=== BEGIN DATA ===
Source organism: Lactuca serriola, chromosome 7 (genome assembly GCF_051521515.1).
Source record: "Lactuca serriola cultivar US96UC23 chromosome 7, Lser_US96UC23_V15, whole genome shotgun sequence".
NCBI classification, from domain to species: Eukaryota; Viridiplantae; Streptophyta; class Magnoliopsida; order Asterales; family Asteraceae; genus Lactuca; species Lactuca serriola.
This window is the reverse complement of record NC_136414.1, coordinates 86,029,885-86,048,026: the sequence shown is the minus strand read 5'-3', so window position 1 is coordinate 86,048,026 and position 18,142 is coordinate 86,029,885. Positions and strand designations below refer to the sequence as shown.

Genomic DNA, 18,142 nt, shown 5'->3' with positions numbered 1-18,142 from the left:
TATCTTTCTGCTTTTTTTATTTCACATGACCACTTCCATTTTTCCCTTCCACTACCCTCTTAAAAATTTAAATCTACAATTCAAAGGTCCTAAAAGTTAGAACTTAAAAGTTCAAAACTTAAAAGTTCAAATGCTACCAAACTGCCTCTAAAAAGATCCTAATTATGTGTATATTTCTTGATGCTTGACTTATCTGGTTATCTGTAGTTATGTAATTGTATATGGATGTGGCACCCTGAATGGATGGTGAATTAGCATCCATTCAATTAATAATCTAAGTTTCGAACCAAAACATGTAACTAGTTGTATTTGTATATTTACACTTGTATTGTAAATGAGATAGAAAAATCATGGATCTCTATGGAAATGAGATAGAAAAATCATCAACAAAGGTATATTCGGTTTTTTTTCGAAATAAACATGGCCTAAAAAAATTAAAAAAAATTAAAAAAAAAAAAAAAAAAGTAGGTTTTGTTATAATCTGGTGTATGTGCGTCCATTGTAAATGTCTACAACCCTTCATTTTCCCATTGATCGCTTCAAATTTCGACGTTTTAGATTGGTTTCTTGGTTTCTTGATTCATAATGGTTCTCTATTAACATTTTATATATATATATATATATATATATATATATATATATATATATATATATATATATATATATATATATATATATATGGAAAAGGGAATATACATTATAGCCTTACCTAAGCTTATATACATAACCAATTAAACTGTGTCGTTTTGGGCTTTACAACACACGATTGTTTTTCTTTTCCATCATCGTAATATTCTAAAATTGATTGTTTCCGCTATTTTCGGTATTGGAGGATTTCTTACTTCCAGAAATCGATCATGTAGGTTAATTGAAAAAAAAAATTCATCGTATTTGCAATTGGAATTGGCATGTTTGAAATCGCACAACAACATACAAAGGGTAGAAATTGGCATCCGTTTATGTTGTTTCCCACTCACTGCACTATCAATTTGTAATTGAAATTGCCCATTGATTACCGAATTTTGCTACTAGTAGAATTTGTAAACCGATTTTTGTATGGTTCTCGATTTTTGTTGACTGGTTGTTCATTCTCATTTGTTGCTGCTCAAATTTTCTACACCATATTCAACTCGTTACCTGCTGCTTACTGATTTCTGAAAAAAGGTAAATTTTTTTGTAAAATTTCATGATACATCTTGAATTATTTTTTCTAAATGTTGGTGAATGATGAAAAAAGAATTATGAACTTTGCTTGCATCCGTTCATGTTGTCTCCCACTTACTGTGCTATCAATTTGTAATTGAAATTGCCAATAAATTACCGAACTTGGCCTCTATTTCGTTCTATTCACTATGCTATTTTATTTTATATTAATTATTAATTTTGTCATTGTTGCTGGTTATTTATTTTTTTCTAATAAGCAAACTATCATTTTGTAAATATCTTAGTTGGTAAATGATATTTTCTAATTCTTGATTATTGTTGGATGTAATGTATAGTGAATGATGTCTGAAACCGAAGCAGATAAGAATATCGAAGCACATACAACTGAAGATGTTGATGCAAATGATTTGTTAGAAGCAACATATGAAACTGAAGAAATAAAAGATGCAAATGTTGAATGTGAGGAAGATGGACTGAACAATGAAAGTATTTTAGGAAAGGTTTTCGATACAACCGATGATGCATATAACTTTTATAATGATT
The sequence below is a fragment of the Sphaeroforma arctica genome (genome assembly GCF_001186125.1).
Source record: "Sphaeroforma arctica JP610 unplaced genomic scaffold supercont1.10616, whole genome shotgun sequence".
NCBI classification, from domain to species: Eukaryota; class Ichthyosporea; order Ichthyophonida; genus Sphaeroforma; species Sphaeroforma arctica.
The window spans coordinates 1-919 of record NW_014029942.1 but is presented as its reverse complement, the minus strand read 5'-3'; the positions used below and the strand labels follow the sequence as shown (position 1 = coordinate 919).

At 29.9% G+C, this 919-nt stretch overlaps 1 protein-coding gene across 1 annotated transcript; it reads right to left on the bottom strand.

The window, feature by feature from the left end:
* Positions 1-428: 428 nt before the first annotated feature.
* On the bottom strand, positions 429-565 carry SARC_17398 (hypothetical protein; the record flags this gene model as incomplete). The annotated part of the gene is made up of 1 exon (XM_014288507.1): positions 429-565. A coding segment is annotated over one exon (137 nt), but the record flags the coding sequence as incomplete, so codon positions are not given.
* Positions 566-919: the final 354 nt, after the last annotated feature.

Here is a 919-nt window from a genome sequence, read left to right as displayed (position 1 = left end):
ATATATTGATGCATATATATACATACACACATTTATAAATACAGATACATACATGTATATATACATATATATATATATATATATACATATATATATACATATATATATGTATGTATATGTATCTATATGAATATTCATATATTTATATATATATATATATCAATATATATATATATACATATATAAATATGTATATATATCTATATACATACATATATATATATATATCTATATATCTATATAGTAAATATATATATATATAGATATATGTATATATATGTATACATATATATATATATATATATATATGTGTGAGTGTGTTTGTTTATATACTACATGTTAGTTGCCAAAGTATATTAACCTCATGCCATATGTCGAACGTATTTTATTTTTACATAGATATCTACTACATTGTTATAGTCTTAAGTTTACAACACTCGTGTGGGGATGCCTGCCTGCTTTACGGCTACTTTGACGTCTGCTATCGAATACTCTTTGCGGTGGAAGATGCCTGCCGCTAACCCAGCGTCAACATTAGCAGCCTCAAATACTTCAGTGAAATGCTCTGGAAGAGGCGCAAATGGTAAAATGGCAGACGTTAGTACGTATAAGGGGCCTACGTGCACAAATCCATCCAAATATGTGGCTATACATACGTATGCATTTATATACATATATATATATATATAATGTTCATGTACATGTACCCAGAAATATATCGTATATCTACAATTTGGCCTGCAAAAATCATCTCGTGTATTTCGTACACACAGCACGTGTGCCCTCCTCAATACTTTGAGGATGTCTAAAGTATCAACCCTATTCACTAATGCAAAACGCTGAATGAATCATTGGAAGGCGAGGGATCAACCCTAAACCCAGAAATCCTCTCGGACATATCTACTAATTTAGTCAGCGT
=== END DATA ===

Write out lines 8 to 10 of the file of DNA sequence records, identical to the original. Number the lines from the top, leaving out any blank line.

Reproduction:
Source record: "Sphaeroforma arctica JP610 unplaced genomic scaffold supercont1.10616, whole genome shotgun sequence".
NCBI classification, from domain to species: Eukaryota; class Ichthyosporea; order Ichthyophonida; genus Sphaeroforma; species Sphaeroforma arctica.
The window spans coordinates 1-919 of record NW_014029942.1 but is presented as its reverse complement, the minus strand read 5'-3'; the positions used below and the strand labels follow the sequence as shown (position 1 = coordinate 919).